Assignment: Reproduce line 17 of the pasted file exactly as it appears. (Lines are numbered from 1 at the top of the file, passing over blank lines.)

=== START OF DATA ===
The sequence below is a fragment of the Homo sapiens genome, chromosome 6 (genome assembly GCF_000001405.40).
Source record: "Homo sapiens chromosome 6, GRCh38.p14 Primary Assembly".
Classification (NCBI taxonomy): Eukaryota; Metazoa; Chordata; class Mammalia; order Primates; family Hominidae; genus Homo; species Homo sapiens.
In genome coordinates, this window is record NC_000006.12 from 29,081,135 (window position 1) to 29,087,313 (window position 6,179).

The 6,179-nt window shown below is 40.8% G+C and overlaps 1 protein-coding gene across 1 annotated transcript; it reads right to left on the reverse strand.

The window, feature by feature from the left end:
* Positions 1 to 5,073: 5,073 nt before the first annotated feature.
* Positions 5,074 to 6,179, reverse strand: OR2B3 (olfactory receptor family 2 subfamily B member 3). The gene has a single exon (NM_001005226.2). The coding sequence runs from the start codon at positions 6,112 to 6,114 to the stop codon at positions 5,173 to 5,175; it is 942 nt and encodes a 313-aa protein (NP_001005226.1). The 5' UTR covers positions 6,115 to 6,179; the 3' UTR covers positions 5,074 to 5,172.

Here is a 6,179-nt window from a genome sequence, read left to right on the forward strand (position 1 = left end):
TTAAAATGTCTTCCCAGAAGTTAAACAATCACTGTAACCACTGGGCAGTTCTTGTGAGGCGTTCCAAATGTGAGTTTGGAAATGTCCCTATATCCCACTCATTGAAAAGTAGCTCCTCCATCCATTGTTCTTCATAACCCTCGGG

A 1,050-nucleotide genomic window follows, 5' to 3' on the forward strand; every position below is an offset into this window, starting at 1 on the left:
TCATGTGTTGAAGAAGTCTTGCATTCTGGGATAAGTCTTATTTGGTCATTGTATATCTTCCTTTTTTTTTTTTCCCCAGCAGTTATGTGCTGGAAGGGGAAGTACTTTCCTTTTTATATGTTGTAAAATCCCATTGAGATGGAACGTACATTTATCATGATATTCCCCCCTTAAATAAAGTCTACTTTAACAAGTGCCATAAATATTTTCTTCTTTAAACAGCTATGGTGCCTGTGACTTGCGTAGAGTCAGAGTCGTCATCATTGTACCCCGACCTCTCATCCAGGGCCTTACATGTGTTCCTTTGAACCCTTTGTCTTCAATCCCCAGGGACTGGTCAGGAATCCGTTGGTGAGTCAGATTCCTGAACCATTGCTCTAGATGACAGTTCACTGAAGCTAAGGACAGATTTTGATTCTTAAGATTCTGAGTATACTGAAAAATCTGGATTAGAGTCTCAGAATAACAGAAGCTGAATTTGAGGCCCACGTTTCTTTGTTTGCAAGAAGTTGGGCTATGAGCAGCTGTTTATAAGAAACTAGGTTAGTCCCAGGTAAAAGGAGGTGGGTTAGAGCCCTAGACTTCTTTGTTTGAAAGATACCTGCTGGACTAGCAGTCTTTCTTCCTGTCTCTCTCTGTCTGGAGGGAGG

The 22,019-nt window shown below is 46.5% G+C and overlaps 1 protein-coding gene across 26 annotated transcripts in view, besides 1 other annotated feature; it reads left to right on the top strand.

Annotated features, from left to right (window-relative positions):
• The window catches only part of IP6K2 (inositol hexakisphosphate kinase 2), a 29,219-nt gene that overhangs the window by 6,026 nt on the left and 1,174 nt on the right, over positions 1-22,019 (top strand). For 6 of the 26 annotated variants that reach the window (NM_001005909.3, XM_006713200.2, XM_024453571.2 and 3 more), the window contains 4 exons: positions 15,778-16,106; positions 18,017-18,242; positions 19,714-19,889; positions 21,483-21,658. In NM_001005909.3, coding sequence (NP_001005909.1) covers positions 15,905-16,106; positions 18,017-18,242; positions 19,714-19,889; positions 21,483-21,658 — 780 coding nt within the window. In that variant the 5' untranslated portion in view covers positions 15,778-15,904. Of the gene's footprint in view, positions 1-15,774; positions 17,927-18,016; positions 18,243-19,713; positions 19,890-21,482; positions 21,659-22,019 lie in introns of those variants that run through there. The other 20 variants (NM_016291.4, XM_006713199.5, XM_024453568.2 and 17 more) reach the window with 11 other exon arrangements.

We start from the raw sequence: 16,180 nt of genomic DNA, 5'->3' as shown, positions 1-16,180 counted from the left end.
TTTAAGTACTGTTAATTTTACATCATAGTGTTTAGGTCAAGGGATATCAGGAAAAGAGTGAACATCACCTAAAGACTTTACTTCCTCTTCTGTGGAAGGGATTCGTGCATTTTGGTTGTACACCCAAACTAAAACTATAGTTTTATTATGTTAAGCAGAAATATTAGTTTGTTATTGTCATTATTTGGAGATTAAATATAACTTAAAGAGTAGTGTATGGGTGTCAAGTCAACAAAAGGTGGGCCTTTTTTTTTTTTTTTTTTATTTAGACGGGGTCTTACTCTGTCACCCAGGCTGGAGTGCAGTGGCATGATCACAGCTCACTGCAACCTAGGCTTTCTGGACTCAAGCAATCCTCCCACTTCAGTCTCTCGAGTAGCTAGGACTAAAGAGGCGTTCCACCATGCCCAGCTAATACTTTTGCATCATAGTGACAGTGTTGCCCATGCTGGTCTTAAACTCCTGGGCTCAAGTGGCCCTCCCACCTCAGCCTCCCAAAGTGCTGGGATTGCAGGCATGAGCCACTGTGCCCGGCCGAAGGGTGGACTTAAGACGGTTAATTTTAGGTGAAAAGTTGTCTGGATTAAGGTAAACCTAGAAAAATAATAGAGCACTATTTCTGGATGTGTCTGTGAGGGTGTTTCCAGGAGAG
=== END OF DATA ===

TTTAAGTACTGTTAATTTTACATCATAGTGTTTAGGTCAAGGGATATCAGGAAAAGAGTGAACATCACCTAAAGACTTTACTTCCTCTTCTGTGGAAGGGATTCGTGCATTTTGGTTGTACACCCAAACTAAAACTATAGTTTTATTATGTTAAGCAGAAATATTAGTTTGTTATTGTCATTATTTGGAGATTAAATATAACTTAAAGAGTAGTGTATGGGTGTCAAGTCAACAAAAGGTGGGCCTTTTTTTTTTTTTTTTTTATTTAGACGGGGTCTTACTCTGTCACCCAGGCTGGAGTGCAGTGGCATGATCACAGCTCACTGCAACCTAGGCTTTCTGGACTCAAGCAATCCTCCCACTTCAGTCTCTCGAGTAGCTAGGACTAAAGAGGCGTTCCACCATGCCCAGCTAATACTTTTGCATCATAGTGACAGTGTTGCCCATGCTGGTCTTAAACTCCTGGGCTCAAGTGGCCCTCCCACCTCAGCCTCCCAAAGTGCTGGGATTGCAGGCATGAGCCACTGTGCCCGGCCGAAGGGTGGACTTAAGACGGTTAATTTTAGGTGAAAAGTTGTCTGGATTAAGGTAAACCTAGAAAAATAATAGAGCACTATTTCTGGATGTGTCTGTGAGGGTGTTTCCAGGAGAG